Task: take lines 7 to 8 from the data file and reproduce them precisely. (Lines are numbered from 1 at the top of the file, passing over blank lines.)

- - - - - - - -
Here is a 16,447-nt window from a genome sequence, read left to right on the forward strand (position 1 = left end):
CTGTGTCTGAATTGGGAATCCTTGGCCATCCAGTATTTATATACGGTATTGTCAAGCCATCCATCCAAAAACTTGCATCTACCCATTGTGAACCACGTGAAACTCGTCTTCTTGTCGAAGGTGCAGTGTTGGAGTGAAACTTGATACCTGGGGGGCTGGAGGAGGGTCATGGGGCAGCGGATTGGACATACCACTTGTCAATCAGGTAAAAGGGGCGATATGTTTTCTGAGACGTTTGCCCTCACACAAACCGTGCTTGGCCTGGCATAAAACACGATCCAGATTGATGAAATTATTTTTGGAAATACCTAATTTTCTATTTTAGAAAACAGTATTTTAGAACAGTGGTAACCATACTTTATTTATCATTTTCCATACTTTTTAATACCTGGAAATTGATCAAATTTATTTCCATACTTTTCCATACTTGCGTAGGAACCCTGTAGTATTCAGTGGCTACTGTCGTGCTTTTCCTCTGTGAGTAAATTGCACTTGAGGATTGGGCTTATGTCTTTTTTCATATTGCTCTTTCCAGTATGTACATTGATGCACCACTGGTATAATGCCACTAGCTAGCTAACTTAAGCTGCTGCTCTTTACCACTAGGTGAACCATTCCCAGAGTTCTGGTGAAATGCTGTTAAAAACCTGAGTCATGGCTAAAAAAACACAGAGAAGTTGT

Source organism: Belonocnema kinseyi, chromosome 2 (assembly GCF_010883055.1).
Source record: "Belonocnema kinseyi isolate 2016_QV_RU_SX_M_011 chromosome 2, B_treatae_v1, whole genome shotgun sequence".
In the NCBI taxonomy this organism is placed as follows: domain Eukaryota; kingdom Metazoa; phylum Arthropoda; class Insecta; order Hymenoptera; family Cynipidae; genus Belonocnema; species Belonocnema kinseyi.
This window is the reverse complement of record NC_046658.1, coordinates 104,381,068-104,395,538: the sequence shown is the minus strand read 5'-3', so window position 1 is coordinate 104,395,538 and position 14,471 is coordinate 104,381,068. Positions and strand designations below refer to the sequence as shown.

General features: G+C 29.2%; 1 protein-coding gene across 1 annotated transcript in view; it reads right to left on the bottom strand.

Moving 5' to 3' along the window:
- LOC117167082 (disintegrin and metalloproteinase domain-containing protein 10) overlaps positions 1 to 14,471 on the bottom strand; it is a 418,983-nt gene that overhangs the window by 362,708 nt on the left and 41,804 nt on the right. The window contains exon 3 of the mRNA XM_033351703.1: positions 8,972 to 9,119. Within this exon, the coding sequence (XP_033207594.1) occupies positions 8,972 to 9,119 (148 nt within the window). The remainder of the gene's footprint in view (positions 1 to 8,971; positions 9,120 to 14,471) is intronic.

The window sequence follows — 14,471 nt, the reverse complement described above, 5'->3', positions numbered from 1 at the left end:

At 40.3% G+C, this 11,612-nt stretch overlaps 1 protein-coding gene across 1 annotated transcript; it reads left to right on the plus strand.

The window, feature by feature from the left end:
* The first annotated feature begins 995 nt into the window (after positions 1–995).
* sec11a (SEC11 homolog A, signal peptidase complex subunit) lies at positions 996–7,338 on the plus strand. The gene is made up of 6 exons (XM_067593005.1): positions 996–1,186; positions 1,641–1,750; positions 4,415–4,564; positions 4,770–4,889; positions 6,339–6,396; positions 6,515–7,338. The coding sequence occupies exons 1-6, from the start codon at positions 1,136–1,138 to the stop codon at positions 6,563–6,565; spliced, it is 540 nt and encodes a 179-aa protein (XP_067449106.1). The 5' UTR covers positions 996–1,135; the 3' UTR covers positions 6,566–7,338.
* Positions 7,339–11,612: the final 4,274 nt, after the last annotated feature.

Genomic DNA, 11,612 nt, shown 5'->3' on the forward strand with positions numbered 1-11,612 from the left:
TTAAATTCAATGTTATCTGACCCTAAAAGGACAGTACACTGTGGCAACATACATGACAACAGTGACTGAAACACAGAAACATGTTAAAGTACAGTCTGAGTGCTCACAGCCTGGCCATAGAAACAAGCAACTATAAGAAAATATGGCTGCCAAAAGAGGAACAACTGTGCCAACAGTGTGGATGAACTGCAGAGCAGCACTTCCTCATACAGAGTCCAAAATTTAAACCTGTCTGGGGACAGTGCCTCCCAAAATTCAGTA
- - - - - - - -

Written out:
General features: G+C 29.2%; 1 protein-coding gene across 1 annotated transcript in view; it reads right to left on the bottom strand.

Moving 5' to 3' along the window: